The thing about Fuji shooters is that they’re kind of like the vegans of the photo world, where they’re looking for any momentary gap in conversation, any fleeting eye contact, just bursting to tell you they shoot Fuji, and –if you don’t slap them in time– why. There’s a sort of brand affection (note – not just loyalty, but affection) for Fuji that would leave Sox fans nodding approvingly, and here’s the thing: for good reason.
Anyone who’s picked up a Fujifilm X-series camera within the last 3 years will be hard-pressed to say they didn’t enjoy the experience, and while the images could be a little flat (to some eyes) the sensor in the X-Pro2 and X-T2 doesn’t seem to suffer with the same affliction. Either way, Fuji JPEGs do have a sort of signature look to them that has garnered lots of attention and praise. But how good are they? What do the JPEGs look like compared to the raw files, and is it really a look you want?
Well, for those without your own files to view, Lee Zavitz of Zed Pro Media has put together a short video where he goes through a series of images with the raw file and respective JPEG side by side, and you can glean a good amount about what Fuji is doing with its JPEGs this way.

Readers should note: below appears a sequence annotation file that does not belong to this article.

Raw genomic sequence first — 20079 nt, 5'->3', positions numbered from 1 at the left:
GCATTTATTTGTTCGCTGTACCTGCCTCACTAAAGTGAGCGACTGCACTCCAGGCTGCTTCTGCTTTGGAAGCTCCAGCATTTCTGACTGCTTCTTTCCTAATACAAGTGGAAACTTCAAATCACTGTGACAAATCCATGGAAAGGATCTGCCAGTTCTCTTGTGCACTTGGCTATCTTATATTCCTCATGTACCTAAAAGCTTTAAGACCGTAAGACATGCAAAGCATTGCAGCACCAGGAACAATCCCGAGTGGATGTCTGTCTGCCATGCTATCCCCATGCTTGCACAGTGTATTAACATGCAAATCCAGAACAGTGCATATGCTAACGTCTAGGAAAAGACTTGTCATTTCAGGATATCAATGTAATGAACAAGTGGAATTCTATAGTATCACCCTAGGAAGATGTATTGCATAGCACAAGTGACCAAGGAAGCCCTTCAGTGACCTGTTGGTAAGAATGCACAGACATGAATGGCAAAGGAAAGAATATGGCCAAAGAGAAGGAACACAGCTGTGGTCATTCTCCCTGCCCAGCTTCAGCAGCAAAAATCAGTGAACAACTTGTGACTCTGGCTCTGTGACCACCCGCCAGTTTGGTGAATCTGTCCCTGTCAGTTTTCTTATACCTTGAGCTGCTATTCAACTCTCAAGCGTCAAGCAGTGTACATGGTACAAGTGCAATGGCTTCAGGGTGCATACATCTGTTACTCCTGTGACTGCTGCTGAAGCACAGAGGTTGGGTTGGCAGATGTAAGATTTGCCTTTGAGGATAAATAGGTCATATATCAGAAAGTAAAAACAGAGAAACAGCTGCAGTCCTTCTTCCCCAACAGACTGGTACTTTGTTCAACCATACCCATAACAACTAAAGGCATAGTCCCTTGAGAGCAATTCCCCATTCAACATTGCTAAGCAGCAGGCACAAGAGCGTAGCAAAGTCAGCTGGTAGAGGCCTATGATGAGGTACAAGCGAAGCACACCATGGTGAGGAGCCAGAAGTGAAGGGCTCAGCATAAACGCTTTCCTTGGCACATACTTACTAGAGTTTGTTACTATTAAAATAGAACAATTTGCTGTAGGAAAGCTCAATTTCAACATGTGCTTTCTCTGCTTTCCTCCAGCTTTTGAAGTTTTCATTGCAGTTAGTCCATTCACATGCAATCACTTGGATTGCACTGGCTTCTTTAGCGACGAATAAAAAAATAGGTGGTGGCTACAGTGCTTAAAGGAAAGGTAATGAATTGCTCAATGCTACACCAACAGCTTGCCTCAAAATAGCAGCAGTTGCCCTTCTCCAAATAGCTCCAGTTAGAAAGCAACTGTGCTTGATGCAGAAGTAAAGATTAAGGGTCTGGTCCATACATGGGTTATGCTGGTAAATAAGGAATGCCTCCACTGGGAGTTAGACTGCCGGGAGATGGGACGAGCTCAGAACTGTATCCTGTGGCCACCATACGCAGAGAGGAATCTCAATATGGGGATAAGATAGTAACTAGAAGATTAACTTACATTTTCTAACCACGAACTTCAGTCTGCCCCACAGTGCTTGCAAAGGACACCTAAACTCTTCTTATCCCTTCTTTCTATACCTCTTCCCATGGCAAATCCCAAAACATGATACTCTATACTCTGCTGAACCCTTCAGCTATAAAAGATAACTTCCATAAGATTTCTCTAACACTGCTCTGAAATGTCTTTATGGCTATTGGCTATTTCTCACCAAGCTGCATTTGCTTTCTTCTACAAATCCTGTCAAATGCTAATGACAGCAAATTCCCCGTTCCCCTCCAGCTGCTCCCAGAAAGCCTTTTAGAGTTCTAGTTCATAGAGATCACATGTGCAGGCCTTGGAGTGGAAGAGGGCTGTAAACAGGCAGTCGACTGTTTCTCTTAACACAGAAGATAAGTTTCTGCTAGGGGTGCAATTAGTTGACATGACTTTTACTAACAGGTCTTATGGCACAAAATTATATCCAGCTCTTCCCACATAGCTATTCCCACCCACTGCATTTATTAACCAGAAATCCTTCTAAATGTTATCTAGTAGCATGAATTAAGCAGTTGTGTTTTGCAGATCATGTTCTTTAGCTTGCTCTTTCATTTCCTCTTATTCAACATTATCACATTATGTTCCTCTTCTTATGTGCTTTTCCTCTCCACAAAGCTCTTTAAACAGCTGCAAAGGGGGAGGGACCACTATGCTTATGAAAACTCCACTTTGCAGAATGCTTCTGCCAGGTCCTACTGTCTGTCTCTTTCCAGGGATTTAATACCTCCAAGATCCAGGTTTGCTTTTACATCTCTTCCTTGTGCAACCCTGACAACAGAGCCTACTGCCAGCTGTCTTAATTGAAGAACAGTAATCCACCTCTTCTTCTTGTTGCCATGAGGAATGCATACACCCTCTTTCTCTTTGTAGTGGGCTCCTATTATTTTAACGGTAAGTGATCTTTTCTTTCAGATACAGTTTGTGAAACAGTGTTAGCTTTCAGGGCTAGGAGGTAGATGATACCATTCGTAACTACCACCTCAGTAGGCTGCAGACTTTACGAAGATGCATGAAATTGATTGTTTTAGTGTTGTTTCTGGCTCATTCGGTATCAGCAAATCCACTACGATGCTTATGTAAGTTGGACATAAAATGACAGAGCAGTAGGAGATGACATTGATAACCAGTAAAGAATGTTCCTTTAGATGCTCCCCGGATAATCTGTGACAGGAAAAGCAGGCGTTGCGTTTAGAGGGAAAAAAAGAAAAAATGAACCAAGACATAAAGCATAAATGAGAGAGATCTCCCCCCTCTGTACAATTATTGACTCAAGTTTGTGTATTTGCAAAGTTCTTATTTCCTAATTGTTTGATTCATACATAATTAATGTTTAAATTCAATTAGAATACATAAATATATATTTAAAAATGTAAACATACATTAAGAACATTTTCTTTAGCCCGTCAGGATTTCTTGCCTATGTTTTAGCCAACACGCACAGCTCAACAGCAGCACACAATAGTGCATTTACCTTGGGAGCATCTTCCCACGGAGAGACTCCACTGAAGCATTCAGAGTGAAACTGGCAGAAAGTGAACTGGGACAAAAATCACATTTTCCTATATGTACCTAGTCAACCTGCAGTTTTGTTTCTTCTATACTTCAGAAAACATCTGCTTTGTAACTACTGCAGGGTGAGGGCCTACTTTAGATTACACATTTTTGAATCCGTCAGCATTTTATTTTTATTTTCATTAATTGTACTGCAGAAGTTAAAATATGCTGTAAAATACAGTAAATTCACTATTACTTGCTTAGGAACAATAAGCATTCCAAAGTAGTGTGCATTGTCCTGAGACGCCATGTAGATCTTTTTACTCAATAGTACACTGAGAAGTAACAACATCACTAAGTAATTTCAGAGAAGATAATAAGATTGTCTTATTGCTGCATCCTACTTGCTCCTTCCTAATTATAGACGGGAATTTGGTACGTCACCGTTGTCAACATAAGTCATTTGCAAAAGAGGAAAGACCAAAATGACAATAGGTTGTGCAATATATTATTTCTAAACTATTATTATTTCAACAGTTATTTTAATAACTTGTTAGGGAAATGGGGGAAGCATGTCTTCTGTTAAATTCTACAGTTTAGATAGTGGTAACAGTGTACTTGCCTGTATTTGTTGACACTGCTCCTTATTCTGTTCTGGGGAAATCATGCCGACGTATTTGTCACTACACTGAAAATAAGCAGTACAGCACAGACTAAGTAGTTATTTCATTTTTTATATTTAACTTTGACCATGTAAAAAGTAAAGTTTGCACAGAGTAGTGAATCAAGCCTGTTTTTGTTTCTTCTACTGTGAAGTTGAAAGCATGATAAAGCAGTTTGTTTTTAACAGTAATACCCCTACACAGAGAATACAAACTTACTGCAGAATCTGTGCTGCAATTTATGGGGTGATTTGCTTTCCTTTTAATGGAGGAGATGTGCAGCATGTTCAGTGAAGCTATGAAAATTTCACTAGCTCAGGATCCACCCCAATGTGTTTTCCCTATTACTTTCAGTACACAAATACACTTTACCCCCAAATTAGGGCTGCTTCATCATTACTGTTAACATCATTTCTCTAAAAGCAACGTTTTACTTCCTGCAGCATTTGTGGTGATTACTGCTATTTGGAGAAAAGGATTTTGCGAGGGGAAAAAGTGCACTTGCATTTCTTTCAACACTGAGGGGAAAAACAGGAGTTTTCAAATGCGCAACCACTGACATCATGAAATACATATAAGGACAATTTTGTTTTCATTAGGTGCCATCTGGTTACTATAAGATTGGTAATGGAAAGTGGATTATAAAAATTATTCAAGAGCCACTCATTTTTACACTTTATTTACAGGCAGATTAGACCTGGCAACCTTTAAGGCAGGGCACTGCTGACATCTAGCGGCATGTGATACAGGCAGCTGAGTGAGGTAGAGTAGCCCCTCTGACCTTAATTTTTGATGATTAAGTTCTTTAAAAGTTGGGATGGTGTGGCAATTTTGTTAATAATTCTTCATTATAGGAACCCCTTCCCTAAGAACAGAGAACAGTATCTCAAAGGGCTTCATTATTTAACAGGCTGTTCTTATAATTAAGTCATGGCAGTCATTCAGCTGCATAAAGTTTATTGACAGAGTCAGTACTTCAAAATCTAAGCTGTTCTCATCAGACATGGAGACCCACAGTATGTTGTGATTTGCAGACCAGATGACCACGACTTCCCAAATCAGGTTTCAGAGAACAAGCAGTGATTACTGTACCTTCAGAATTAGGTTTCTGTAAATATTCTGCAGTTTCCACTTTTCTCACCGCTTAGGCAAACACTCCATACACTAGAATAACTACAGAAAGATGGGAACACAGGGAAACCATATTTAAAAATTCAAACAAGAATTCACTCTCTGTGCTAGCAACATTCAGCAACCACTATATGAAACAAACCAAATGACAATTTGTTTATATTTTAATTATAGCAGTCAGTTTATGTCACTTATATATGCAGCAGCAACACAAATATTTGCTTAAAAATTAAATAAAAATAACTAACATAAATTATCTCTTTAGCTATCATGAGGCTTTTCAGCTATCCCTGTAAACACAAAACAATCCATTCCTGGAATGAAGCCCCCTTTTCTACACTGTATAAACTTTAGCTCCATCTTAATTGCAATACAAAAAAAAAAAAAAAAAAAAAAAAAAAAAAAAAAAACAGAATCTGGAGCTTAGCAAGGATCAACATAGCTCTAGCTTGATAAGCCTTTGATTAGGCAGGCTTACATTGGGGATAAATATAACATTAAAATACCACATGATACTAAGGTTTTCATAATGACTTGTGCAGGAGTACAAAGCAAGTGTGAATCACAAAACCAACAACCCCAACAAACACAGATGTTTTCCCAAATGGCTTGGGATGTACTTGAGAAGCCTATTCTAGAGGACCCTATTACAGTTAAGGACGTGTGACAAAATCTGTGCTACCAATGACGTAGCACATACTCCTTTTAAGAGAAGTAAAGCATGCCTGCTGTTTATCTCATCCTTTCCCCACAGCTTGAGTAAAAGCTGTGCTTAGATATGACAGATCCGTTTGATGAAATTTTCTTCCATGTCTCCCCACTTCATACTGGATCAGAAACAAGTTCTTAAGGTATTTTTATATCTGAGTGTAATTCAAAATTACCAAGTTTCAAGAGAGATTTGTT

While Lee discusses some of the changes, it’s worth considering if that appearance is really what you’re going for as he says it is for him. What you will see is that the Fuji files tend to significantly darken the shadows and add contrast overall, which is fine if that’s what you’re going for. That can be problematic, however, if you’re looking for some finer details in the shadows.
[REWIND: Review: Fuji X-E2 | The Mistress]
You’ll also notice the shift in hue of skin tones which, while pleasant, are still a little different. Again, if you’re used to shooting in a studio or commercial environment then this ‘processed’ look will stand out more to you, but if you’re more casual it’s less of an issue. It warrants being said that one thing Fuji‘s JPEGs do manage to do well is up contrast to give more punch without oversaturating, and that’s impressive, and I’d probably be remiss not to mention that you can adjust the output of JPEGs somewhat from the camera itself, which is helpful, as I tend to do with Fuji bodies, such as dropping down the noise reduction level for finer details.
Either way, it’s a good watch for those new to Fuji, anyone interested, and anyone on the cusp of buying.
Lee’s got a host of other good content on his channel so definitely show some love and check it out here.